Friday, October 3, 2014

My View

Random ruminations from your resident curmudgeon...

When we talk about the financial condition of our country, we often focus on our national debt. Currently, it is north of $17 trillion dollars. Our annual deficits- what we spend as a country compared to what we collect in tax revenues- is running roughly $1 trillion a year.

To finance this debt, the federal government sells Treasury bonds and bills to investors, which include individuals, institutions, and foreign buyers, notably foreign governments.

Last year, $7.5 trillion in Treasuries came due, meaning the federal government had to return the principal and the accrued interest to those investors. By comparison, $4.8 trillion in Treasuries came due in 2008.

The amount that matured in 2013 was the highest amount in the history of our nation.

Now one may ask why the rapid and significant increase in debt that is maturing, and the answer is that this is a strategic decision made by officials in the Treasury Department.

With the Federal Reserve forcing interest rates down to zero, it was decided by those officials that when longer term Treasury bonds that carry a higher interest rate matured, they could be replaced with shorter term bonds that carry a much lower interest rate.

And over the past few years, that strategy has worked well, ,saving the Federal government billions of dollars in interest payments.

But what happens if investors decide they no longer want to loan the U.S. government money at these incredibly low interest rates?

If the Federal government can no longer borrow at these ultra low interest rates, life in this country will change radically, and it will not be good.

As interest rates rise- and they will- more of our nation's annual budget will be used to make interest payments. And the question that worries everyone in Washington is can we afford to make those payments?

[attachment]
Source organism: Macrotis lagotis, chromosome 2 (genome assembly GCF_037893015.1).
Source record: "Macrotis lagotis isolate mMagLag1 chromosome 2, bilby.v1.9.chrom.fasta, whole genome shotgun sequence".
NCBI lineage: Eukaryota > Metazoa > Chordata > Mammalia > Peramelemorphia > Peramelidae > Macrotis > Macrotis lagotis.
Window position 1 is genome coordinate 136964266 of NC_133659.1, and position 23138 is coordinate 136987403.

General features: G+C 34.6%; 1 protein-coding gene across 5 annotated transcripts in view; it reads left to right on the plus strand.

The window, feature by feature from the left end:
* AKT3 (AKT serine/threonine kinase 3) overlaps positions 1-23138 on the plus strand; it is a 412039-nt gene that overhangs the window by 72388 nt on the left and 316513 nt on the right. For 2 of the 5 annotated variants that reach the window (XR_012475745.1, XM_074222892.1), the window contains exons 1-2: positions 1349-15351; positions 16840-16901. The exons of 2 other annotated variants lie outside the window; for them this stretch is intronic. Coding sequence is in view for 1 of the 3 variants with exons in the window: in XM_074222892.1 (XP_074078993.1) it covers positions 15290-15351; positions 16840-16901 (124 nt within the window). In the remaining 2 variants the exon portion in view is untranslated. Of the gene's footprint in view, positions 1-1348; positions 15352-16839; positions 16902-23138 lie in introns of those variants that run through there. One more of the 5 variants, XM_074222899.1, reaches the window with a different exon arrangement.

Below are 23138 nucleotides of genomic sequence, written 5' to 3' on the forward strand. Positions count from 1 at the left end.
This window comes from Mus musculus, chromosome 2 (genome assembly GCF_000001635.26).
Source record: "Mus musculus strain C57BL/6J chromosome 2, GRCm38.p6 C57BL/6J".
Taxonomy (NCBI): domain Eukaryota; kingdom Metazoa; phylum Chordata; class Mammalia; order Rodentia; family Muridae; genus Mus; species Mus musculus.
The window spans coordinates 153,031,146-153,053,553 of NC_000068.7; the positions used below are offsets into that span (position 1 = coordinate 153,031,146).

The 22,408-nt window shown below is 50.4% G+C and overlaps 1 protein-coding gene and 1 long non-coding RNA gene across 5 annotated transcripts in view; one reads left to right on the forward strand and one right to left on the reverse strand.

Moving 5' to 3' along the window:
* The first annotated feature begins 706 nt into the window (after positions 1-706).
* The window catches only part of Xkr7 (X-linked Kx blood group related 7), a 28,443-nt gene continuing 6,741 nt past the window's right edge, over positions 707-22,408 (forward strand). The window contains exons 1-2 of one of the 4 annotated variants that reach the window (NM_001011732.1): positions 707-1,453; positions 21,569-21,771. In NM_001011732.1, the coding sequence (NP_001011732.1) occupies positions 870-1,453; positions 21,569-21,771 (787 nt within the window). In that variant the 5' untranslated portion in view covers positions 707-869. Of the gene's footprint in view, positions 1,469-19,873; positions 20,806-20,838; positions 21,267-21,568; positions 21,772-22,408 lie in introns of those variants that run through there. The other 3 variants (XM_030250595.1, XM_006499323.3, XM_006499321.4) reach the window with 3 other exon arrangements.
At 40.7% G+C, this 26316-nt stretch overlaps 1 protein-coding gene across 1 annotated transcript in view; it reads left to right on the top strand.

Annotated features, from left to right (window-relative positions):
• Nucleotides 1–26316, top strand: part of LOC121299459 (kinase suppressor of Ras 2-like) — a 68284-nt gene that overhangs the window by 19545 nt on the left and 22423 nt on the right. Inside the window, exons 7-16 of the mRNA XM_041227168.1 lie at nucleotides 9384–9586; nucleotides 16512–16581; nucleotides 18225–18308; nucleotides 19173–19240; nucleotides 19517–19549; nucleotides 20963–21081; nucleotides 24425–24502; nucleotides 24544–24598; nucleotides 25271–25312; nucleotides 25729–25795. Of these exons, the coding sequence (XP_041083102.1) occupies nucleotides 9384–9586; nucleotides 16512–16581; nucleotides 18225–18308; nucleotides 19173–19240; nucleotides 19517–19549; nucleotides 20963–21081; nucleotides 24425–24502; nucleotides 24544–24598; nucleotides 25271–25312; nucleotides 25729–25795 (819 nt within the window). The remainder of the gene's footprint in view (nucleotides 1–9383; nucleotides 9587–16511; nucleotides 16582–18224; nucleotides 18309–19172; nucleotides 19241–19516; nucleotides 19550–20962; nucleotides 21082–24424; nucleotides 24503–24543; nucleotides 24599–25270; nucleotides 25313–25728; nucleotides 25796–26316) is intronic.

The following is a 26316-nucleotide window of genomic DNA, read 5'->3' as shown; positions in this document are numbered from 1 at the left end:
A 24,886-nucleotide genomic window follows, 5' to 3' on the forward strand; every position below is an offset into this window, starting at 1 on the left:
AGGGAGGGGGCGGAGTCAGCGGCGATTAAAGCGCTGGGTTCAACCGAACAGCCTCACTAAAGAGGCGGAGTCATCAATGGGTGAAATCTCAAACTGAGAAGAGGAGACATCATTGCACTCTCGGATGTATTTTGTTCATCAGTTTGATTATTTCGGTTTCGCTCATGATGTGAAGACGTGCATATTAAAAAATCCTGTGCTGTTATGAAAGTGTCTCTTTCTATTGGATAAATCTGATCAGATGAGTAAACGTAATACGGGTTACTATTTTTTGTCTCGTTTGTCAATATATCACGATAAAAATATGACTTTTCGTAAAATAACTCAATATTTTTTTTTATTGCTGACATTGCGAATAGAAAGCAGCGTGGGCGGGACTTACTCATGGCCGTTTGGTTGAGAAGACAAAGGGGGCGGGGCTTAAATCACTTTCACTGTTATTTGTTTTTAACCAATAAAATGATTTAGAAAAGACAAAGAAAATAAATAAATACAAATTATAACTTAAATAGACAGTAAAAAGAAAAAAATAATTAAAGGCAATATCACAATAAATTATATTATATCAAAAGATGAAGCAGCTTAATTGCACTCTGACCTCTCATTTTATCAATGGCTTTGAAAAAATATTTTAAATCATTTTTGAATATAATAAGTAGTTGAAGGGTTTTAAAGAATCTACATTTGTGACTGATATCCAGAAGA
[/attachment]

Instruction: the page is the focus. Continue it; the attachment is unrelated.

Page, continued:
I would submit that we cannot.


Because we have created a dependency economy.

Consider that roughly 70% of our annual spending goes to some form of social spending such as welfare, WIC, EBT cards, Social Security, and other programs. Currently, 49% of households in America receive some form of government benefit. That is approximately 128 million people, according to a study by Patrick Tyrrell and William Beach. They found in their study that federal spending on social programs is growing 6 times faster than the rate of population growth in this country.

It would seem that the main function of our government today is to take money from one group of people and give it to another.

And it is going to get worse.

Consider the following:

  • As Baby Boomers continue to retire, the cost of social programs is going to increase exponentially.

  • There are currently 70 million people enrolled in Medicaid, the health program for those in poverty. The full impact of Obamacare will be to add another 16 million.

  • When Medicaid, the healthcare system for those over the age of 65, was first established, it was estimated that it would cost the government around $12 billion per year by 1990. We spent $100 billion on the program in 1990 and over $600 billion last year. Medicare currently has 51 million enrollees, and it is projected to increase to 70.2 million by 2035.

  • Based on the growth of the Medicare program and the average annual expenditure per participant, Medicare has an unfunded liability of $38 TRILLION dollars over the next 75 years.

  • In 1945, there were 42 workers for every beneficiary that was receiving Social Security. today, that number is 2.5. There are currently 63 million Americans receiving social Security benefits. That number is projected to grow to 91 million by 2035. Based on actuarial projections, Social Security is facing a shortfall of $134 TRILION dollars over the next 75 years.

  • Looking at all the social programs in place today and the promises our government has made to pay future beneficiaries, our unfunded liabilities are projected to be $222 TRILLION dollars.

When looking at our current and future obligations, one can see that if interest rates rise and we have to pay more to service our massive debt those social programs are going to get pinched. And that is going to strain the social fabric of our nation.

We know as taxpayers are going to be asked to pay even more to support the government's largesse if nothing changes.

And it is politically expedient not to change any of these programs.

Politicians in Washington have prostituted themselves by expanding these social programs in order to buy votes and remain in power. The lack of leadership by our elected leaders has set the stage for economic disaster.

It is past time that we demand that our elected leaders begin meaningful discussions on reforming our bloated entitlement system. Beyond that, we must demand that Washington stop impeding the creation of high quality jobs and create an environment where new companies can get started and existing ones do not face onerous burdens to expand.

This is the only real way to get out of this mess.

Otherwise, our country faces an economic disaster of epic proportions.

And that, my friends, is my view.

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